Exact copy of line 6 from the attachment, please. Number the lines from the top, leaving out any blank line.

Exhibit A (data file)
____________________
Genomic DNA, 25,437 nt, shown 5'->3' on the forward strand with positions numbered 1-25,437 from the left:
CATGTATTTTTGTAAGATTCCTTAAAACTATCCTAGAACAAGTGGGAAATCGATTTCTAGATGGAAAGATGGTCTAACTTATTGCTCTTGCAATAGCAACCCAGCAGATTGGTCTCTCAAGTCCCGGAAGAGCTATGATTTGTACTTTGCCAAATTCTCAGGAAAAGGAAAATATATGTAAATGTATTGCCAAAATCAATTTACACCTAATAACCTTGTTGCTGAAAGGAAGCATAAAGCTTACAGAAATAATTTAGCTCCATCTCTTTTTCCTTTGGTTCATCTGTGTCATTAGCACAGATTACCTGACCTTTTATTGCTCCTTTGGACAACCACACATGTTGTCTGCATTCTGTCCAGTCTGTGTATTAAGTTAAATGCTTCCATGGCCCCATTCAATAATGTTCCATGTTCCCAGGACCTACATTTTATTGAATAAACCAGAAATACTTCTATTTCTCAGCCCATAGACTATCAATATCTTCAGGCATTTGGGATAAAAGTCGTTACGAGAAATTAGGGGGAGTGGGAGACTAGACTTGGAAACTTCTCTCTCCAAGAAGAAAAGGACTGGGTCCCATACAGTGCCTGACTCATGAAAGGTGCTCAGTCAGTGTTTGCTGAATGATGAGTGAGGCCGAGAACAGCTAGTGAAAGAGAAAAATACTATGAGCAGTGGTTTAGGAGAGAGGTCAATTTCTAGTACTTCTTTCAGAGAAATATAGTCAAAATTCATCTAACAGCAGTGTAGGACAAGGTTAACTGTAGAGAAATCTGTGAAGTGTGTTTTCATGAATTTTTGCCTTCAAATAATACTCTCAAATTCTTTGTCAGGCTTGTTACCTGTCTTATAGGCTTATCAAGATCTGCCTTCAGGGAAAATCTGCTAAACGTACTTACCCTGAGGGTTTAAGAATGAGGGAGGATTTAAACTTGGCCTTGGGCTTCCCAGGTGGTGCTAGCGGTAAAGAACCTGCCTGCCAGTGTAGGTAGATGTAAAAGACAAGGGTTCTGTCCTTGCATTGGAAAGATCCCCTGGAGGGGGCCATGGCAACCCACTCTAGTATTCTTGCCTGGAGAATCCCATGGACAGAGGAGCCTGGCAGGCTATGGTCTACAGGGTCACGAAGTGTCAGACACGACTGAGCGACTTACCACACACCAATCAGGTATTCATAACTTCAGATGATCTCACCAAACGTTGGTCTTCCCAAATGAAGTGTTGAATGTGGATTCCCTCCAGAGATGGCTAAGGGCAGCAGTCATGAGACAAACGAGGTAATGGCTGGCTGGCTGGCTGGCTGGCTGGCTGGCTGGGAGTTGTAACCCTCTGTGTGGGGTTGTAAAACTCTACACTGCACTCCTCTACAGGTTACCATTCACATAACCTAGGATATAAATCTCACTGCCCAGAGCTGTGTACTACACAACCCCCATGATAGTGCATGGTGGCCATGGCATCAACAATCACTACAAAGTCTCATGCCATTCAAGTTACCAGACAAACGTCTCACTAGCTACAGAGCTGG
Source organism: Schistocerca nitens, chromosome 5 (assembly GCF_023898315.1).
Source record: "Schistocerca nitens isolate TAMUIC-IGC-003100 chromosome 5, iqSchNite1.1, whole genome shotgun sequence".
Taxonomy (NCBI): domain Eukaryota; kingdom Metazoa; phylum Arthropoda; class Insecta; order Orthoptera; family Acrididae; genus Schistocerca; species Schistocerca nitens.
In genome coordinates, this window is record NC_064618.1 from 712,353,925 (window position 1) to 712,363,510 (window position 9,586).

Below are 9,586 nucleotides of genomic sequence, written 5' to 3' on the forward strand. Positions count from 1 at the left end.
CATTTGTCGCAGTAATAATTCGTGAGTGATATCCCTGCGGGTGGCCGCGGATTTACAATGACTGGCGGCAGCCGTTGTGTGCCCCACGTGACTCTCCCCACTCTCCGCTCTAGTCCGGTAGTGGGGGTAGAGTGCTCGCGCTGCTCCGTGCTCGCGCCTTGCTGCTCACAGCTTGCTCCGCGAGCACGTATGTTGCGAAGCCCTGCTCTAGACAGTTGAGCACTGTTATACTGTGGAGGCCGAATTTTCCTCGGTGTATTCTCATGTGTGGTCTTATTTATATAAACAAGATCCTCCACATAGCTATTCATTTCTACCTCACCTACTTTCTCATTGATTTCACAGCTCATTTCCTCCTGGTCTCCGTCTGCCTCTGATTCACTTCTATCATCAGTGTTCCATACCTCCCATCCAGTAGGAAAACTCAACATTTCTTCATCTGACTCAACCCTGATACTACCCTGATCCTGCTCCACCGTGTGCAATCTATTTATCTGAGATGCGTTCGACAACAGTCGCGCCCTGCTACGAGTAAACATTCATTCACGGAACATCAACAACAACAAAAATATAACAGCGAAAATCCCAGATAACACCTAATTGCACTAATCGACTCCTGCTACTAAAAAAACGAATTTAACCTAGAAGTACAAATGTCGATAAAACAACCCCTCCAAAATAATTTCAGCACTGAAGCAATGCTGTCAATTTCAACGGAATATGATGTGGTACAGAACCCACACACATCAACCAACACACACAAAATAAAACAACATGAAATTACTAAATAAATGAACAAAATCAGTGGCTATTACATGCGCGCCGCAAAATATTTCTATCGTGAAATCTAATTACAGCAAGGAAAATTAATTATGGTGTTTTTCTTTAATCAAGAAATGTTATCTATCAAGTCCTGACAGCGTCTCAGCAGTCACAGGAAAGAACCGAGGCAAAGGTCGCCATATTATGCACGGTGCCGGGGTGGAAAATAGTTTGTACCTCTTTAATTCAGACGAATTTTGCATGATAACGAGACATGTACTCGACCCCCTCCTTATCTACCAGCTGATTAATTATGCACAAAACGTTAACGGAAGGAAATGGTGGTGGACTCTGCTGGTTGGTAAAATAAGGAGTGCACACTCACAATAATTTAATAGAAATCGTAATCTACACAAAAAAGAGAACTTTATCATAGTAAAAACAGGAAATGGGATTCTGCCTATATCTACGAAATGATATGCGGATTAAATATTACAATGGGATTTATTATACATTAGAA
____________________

In genome coordinates, this window is record NC_064618.1 from 712,353,925 (window position 1) to 712,363,510 (window position 9,586).